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First, as noted above, any adequate account must address our intimate relationship with biological human animals, and in particular, what we should make of the fact that these animals seem to think right along with us. Perhaps we are identical with these animals, as animalism suggests? Perhaps the animals think but are different from us in some other, principled way?

Perhaps they don't think, or don't think as we do? Or perhaps the animals don't really exist at all? Calling this "the thinking-animal problem," Olson returns to it in each chapter, noting when it proves problematic Chs. Second, an account of personal ontology should supply what we need to address the issue of our persistence over time.

Olson addresses what persistence could look like on each of the views, once again using this as a touchstone to determine which views have an advantage Chs. While the rhetorical tone in the middle chapters certainly conveys a sense of what appeals to Olson, it isn't until the final chapter that he offers his own opinions about the range of alternative answers.

After quickly dismissing the brain view and the bundle view, he scratches his chin over immaterialism before setting it aside.


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The constitution view has its advocates, but Olson sees it as "deeply implausible and, above all, unprincipled" That leaves him with animalism, the temporal-parts view, and nihilism, all of which remain "in the contest". His own allegiance lies with animalism, and he devotes some of this chapter to defending animalism against two trenchant objections. The first of these -- the thinking-parts problem -- maintains that every part of an organism that includes a brain could be said to think in "the strictest sense", thereby creating a problem of determining which of this multitude we are.

Applying the clay-modeling puzzle to the animal, the second objection is grounded in the observation that the stuff out of which we're made survives us even though it seems identical to us while we're alive, much as the clay can survive the statue into which it is formed. In the end, though, he doesn't select animalism over the other two options, choosing to remain more circumspect about what is the correct answer to the question.

What Are We?

The final few pages are devoted to development and defense of his bold conjecture that our fundamental metaphysical nature and the nature of material composition are closely connected. So long as composition is not simply a brute fact, Olson contends that animalism, the temporal-parts view, and nihilism are each implied by a different theory of composition; this creates a conceptual connection between personal ontology and material composition that "ought to make progress on both easier" Those expecting a defense of animalism -- a sequel to Olson -- will not find it here; if anything, this reads more like a prequel, containing circumspect reflections on the metaphysical background against which the problem of personal identity plays out.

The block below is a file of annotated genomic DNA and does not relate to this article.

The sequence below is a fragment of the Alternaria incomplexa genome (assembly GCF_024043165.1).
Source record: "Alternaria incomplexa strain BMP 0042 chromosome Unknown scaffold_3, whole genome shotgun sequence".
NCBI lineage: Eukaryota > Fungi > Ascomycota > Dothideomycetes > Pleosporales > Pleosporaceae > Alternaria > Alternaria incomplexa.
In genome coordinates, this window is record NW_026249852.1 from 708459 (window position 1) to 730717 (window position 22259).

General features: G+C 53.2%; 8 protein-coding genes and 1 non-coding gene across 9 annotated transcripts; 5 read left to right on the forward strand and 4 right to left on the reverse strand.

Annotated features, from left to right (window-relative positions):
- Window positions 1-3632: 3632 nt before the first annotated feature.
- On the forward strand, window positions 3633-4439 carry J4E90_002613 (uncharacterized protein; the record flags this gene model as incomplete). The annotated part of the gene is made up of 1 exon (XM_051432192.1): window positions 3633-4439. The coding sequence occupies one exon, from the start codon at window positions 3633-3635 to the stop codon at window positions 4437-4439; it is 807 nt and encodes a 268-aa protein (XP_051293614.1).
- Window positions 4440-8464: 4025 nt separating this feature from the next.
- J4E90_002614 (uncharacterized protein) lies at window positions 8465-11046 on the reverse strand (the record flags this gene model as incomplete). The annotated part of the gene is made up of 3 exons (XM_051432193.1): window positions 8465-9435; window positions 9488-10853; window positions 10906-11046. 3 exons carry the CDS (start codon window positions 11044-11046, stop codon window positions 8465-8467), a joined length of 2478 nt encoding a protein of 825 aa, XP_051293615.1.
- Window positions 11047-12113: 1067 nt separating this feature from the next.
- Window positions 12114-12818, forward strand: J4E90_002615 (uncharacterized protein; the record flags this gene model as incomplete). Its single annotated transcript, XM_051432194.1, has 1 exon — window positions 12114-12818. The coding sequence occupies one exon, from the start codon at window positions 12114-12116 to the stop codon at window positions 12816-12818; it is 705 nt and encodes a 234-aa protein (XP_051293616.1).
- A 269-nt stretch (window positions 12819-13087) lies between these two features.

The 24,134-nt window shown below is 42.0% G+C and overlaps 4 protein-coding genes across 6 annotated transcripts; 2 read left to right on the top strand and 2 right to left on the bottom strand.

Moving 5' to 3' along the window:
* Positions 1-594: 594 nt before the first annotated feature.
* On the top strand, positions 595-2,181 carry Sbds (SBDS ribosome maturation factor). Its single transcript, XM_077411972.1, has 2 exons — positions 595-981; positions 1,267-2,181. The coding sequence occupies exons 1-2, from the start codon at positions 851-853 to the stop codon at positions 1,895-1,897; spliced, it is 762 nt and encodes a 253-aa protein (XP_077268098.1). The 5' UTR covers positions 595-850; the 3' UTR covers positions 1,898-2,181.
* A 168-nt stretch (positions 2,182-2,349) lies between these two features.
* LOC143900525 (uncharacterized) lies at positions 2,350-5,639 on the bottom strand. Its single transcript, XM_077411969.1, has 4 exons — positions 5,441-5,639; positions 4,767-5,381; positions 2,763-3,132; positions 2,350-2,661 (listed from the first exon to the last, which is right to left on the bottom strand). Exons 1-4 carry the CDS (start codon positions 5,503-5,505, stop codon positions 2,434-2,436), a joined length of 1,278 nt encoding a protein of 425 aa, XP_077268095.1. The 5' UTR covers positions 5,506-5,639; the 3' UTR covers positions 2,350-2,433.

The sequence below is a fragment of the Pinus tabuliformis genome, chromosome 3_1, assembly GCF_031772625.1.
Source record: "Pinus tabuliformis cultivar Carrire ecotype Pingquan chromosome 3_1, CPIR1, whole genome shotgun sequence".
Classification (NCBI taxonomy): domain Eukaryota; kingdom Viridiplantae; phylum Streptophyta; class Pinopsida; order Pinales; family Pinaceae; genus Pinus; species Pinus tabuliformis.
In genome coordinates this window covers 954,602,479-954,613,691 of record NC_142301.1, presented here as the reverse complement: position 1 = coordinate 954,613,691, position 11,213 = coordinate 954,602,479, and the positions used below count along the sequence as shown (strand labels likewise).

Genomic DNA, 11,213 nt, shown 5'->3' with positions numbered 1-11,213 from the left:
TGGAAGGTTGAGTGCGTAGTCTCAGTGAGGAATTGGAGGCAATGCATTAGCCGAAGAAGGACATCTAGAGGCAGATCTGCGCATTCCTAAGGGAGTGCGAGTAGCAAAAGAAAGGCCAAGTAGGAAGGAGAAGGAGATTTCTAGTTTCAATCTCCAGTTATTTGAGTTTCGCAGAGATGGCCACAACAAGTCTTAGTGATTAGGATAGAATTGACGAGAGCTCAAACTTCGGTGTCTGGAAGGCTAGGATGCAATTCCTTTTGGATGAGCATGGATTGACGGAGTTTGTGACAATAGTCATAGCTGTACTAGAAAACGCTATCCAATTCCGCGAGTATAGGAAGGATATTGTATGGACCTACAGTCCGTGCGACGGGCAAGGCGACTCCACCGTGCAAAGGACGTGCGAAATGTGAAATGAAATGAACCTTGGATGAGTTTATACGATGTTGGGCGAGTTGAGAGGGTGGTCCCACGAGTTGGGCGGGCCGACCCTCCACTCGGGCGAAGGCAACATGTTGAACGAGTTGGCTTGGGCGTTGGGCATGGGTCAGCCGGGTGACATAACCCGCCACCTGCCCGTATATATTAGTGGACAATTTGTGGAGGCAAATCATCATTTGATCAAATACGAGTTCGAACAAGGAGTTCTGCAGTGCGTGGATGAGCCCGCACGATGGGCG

The prominent position of the animal chapter and the pervasive use of the thinking-animal problem might give a contrary impression, or at least motivate concern that he is stacking the deck against all other answers to his question.

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If the topic were personal identity, giving such prominence to the human animal would be grounds for suspicion, but as this is a book about personal ontology, putting the human animal out front is to be expected -- after all, wherever I go, there it is. Metaphysics may eventually yield a surprising answer to the question of what I am, but in doing so it will have to either explain or explain away the human animal.

More troubling, perhaps, is Olson's reliance on the subjective and the psychological in this book. To answer the question, "What are we? The fix Olson adopts is the human person , which under development looks strikingly like the Cartesian ego.

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Throughout his study, the "thinking thing" 13 is used as a touchstone to determine if the answer under scrutiny is adequate. It will be difficult to get personal identity without psychology, as Olson champions, if psychology forms the foundation of personal ontology.

Related to this is a feeling that the person isn't getting a fair shake in this book. This derives primarily from Olson's rhetoric. The book does not endorse any particular account but argues that the matter turns on issues in the ontology of material objects. If composition is universal—if any material things whatever make up something bigger—then we are temporal parts of organisms. If things never compose anything bigger, so that there are only mereological simples, then either we are simples—perhaps the immaterial souls of Descartes—or we do not exist at all.

If some things compose bigger things and others do not, we are organisms. Olson, author University of Sheffield Author Webpage. Don't have an account? Under the terms of the licence agreement, an individual user may print out a PDF of a single chapter of a monograph in OSO for personal use for details see www. University Press Scholarship Online.

Eric T. Olson (philosopher)

Publications Pages Publications Pages. Olson is currently a professor of philosophy at the University of Sheffield , a position he has held since , and previously held a lectureship at Cambridge University. From Wikipedia, the free encyclopedia. For other people with the same name, see Eric Olson.

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